Traditions in transition from antiquity to the present
Public lecture series “Tradition(s)” opens Cluster of Excellence annual theme – Themes ranging from ancient Egyptian gods to tradition and innovation in Arabic literature, and to the transmission of religious traditions in families today – Lectures from philosophy, theology, law and sociology, Egyptology, Arabic studies, and Romance studies – Participation on site or via Zoom
Press release 27 October 2021
To launch the new annual theme, “Tradition(s)” at the Cluster of Excellence “Religion and Politics”, a lecture series of the same name will shed light on how traditions in religions, law and literature emerge, are transmitted, and change. “Seven lectures will create a panorama ranging from antiquity to the present that uses the example of different traditions to show the importance of processes of transmission and to examine how different actors interact in such processes”, explain the Jewish scholar Regina Grundmann and the Catholic theologian Michael Seewald. The series begins on Tuesday, 2 November, with a lecture by the legal historian and Cluster speaker Nils Jansen, who will speak on “Law and its rationality – from the history of universal justice”. Interested parties can attend either on site (with proof of vaccination, recovery, or negative test result for Covid-19), or via Zoom (after prior registration).
The themes of the lectures range from the ancient Egyptian god Amun to the transmission of religious traditions in families today. “Debates about equality, identity or religion often portray traditions as static, but on closer examination we find that they are subject to constant change. Depending on the interests of the group that bears them, traditions have been and still are being changed, reinterpreted, reshaped, kept secret, veiled, or even invented”, explain Regina Grundmann and Michael Seewald. The evening lectures will illuminate this phenomenon from a variety of perspectives: for example, with regard to the relationship between tradition and innovation in Arabic literary studies, tradition and the avant-garde in French literature, tradition and legitimation using the example of liturgical questions, and tradition and knowledge in philosophy.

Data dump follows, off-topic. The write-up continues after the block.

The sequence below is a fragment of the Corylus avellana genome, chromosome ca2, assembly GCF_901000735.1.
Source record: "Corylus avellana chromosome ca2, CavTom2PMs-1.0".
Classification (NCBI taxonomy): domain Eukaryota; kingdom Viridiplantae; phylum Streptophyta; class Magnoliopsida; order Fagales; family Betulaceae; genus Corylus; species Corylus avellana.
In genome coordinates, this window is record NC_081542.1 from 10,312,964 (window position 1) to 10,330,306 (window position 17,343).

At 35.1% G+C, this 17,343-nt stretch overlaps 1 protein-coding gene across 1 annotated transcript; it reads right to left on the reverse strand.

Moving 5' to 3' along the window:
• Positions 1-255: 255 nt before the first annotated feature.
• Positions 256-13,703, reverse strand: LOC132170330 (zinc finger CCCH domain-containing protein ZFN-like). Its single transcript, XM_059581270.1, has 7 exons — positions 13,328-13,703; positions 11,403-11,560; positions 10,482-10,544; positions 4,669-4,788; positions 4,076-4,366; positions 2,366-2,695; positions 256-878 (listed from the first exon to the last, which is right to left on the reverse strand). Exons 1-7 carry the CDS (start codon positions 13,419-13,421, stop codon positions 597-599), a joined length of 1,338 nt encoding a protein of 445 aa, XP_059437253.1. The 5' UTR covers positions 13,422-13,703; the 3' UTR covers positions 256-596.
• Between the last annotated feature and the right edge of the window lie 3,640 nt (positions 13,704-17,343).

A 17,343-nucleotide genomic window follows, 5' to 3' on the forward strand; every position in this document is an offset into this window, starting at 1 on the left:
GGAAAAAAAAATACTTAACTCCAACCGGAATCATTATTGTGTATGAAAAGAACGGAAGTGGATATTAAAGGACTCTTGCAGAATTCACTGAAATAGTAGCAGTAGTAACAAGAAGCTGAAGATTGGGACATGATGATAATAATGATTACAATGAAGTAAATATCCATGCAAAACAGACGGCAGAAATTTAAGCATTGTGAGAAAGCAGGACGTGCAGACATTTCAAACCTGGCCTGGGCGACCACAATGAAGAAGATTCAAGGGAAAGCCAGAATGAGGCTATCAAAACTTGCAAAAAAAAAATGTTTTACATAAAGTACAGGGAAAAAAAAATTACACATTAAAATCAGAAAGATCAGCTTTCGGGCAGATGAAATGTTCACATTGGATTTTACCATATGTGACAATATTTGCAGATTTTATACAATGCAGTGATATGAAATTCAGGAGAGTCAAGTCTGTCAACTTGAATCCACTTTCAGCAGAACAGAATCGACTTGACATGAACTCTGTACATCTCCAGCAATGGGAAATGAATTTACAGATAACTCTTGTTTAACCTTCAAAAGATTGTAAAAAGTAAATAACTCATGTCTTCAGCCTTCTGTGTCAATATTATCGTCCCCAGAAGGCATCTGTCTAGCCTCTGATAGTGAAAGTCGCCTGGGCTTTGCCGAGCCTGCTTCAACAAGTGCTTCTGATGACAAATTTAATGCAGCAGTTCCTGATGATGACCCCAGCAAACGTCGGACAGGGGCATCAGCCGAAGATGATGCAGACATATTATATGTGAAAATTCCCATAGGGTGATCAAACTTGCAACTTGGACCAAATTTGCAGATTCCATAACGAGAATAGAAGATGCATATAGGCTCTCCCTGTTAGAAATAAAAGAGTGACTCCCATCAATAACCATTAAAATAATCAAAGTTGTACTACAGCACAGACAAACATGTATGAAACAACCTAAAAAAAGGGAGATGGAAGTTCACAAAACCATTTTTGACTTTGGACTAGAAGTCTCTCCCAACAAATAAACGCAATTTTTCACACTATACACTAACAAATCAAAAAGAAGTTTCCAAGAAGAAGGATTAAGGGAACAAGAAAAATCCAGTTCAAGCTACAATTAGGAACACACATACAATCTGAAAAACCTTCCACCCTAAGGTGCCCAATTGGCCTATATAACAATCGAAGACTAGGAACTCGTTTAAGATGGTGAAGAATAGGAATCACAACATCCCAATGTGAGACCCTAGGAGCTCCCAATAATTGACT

The lectures will be given by members of the Cluster of Excellence and the University of Münster from the disciplines of Catholic theology, philosophy, Egyptology, Arabic studies, law, Romance studies, and sociology. “We can distinguish at least three aspects in the study of tradition(s): the process of transmission or the act of handing down (‘tradition’); the content or practices of what is handed down (‘traditions’); and the actors or the groups carrying the tradition (‘tradents’ and recipients, as well as their relationship with one another)”, say Regina Grundmann and Michael Seewald. The lecture series “Tradition(s)” will illuminate these three aspects in different ways by dealing with case studies from different epochs.
Second annual theme, “Tradition(s)”
The second annual theme of the Cluster of Excellence “Religion and Politics” is entitled “Tradition(s)”. The 2021/22 annual programme includes many events and media formats, and will see Cluster members and guests from the academic world and the arts discuss how traditions emerge and transform, as well as the process of transmission, how various disciplines conceptualize the process, and the importance of the process for understanding religions. They will also explore how far criticizing, rewriting and re-appropriating traditions promote innovation in the religious landscape.
The annual programme will continue with the discussion series “Tradition(s): interdisciplinary and transepochal”, in which researchers from philosophy, sociology, Protestant theology, law and history will enter into conversation with each other in the summer term of 2022. As part of the annual theme, results of an international research project funded by the John Templeton Foundation on the transmission of religious traditions in families in Europe and Canada will be presented to the public. Nobel Prize winner for literature, Olga Tokarczuk, and the Arabic scholar Sarah Stroumsa from the Hebrew University in Jerusalem will attend as Hans Blumenberg guest professors. (sca/vvm)